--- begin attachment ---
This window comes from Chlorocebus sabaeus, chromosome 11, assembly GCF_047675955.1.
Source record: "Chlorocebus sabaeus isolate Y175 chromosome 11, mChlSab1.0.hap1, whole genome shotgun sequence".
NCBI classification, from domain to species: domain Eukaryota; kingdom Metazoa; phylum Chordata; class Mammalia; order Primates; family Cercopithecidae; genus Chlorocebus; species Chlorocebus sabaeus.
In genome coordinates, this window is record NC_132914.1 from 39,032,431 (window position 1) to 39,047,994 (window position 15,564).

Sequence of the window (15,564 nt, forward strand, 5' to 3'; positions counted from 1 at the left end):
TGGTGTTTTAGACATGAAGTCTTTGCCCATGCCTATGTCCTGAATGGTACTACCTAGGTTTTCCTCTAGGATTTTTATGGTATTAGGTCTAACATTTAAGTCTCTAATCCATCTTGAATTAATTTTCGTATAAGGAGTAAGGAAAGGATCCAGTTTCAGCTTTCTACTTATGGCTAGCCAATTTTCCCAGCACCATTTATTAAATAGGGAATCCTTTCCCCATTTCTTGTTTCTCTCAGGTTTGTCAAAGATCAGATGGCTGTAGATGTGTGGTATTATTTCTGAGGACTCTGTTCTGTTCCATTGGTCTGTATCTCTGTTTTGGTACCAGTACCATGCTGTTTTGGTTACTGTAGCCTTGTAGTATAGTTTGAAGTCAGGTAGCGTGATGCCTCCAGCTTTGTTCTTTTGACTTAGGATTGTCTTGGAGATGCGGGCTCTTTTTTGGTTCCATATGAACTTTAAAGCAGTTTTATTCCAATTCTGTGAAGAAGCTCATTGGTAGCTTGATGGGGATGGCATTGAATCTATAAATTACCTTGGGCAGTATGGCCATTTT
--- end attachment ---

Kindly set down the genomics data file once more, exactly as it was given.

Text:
This window comes from Chlorocebus sabaeus, chromosome 11, assembly GCF_047675955.1.
Source record: "Chlorocebus sabaeus isolate Y175 chromosome 11, mChlSab1.0.hap1, whole genome shotgun sequence".
NCBI classification, from domain to species: domain Eukaryota; kingdom Metazoa; phylum Chordata; class Mammalia; order Primates; family Cercopithecidae; genus Chlorocebus; species Chlorocebus sabaeus.
In genome coordinates, this window is record NC_132914.1 from 39,032,431 (window position 1) to 39,047,994 (window position 15,564).

Sequence of the window (15,564 nt, forward strand, 5' to 3'; positions counted from 1 at the left end):
TGGTGTTTTAGACATGAAGTCTTTGCCCATGCCTATGTCCTGAATGGTACTACCTAGGTTTTCCTCTAGGATTTTTATGGTATTAGGTCTAACATTTAAGTCTCTAATCCATCTTGAATTAATTTTCGTATAAGGAGTAAGGAAAGGATCCAGTTTCAGCTTTCTACTTATGGCTAGCCAATTTTCCCAGCACCATTTATTAAATAGGGAATCCTTTCCCCATTTCTTGTTTCTCTCAGGTTTGTCAAAGATCAGATGGCTGTAGATGTGTGGTATTATTTCTGAGGACTCTGTTCTGTTCCATTGGTCTGTATCTCTGTTTTGGTACCAGTACCATGCTGTTTTGGTTACTGTAGCCTTGTAGTATAGTTTGAAGTCAGGTAGCGTGATGCCTCCAGCTTTGTTCTTTTGACTTAGGATTGTCTTGGAGATGCGGGCTCTTTTTTGGTTCCATATGAACTTTAAAGCAGTTTTATTCCAATTCTGTGAAGAAGCTCATTGGTAGCTTGATGGGGATGGCATTGAATCTATAAATTACCTTGGGCAGTATGGCCATTTT